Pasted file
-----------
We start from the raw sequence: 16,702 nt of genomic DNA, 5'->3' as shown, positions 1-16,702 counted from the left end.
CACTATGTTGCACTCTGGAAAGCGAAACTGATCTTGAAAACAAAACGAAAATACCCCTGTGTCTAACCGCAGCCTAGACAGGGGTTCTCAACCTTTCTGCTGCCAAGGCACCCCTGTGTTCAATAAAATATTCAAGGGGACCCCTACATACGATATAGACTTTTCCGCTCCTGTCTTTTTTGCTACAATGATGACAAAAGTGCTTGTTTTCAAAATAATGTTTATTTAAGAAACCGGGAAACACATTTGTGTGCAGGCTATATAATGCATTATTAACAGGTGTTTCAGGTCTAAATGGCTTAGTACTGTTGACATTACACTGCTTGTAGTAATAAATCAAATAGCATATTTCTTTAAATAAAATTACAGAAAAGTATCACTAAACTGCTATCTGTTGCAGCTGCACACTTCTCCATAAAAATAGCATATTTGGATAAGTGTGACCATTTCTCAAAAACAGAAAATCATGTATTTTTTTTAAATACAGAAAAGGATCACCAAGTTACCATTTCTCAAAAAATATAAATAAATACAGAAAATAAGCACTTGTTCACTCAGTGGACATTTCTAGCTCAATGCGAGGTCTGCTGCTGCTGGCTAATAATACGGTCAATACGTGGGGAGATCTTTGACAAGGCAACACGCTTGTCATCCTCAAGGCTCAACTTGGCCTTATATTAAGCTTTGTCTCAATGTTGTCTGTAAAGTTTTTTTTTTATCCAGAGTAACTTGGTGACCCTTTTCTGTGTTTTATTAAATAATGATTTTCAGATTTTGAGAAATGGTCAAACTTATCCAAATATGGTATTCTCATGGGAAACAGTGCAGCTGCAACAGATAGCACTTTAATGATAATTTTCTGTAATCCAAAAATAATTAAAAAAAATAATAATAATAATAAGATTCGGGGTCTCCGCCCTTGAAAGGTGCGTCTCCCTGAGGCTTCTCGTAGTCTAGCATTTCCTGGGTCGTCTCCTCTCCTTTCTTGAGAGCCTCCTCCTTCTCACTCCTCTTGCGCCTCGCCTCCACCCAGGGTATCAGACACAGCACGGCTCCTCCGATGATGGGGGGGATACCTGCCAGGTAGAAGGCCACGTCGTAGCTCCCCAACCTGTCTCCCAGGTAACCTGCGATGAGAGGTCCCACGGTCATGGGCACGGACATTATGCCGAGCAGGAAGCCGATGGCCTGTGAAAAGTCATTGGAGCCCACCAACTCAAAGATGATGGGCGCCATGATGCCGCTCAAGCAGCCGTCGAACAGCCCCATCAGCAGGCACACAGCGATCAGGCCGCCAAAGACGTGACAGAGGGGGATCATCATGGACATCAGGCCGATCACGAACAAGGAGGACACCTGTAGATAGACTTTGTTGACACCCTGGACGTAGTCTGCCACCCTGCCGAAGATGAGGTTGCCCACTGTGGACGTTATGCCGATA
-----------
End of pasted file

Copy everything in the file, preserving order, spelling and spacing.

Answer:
We start from the raw sequence: 16,702 nt of genomic DNA, 5'->3' as shown, positions 1-16,702 counted from the left end.
CACTATGTTGCACTCTGGAAAGCGAAACTGATCTTGAAAACAAAACGAAAATACCCCTGTGTCTAACCGCAGCCTAGACAGGGGTTCTCAACCTTTCTGCTGCCAAGGCACCCCTGTGTTCAATAAAATATTCAAGGGGACCCCTACATACGATATAGACTTTTCCGCTCCTGTCTTTTTTGCTACAATGATGACAAAAGTGCTTGTTTTCAAAATAATGTTTATTTAAGAAACCGGGAAACACATTTGTGTGCAGGCTATATAATGCATTATTAACAGGTGTTTCAGGTCTAAATGGCTTAGTACTGTTGACATTACACTGCTTGTAGTAATAAATCAAATAGCATATTTCTTTAAATAAAATTACAGAAAAGTATCACTAAACTGCTATCTGTTGCAGCTGCACACTTCTCCATAAAAATAGCATATTTGGATAAGTGTGACCATTTCTCAAAAACAGAAAATCATGTATTTTTTTTAAATACAGAAAAGGATCACCAAGTTACCATTTCTCAAAAAATATAAATAAATACAGAAAATAAGCACTTGTTCACTCAGTGGACATTTCTAGCTCAATGCGAGGTCTGCTGCTGCTGGCTAATAATACGGTCAATACGTGGGGAGATCTTTGACAAGGCAACACGCTTGTCATCCTCAAGGCTCAACTTGGCCTTATATTAAGCTTTGTCTCAATGTTGTCTGTAAAGTTTTTTTTTTATCCAGAGTAACTTGGTGACCCTTTTCTGTGTTTTATTAAATAATGATTTTCAGATTTTGAGAAATGGTCAAACTTATCCAAATATGGTATTCTCATGGGAAACAGTGCAGCTGCAACAGATAGCACTTTAATGATAATTTTCTGTAATCCAAAAATAATTAAAAAAAATAATAATAATAATAAGATTCGGGGTCTCCGCCCTTGAAAGGTGCGTCTCCCTGAGGCTTCTCGTAGTCTAGCATTTCCTGGGTCGTCTCCTCTCCTTTCTTGAGAGCCTCCTCCTTCTCACTCCTCTTGCGCCTCGCCTCCACCCAGGGTATCAGACACAGCACGGCTCCTCCGATGATGGGGGGGATACCTGCCAGGTAGAAGGCCACGTCGTAGCTCCCCAACCTGTCTCCCAGGTAACCTGCGATGAGAGGTCCCACGGTCATGGGCACGGACATTATGCCGAGCAGGAAGCCGATGGCCTGTGAAAAGTCATTGGAGCCCACCAACTCAAAGATGATGGGCGCCATGATGCCGCTCAAGCAGCCGTCGAACAGCCCCATCAGCAGGCACACAGCGATCAGGCCGCCAAAGACGTGACAGAGGGGGATCATCATGGACATCAGGCCGATCACGAACAAGGAGGACACCTGTAGATAGACTTTGTTGACACCCTGGACGTAGTCTGCCACCCTGCCGAAGATGAGGTTGCCCACTGTGGACGTTATGCCGATA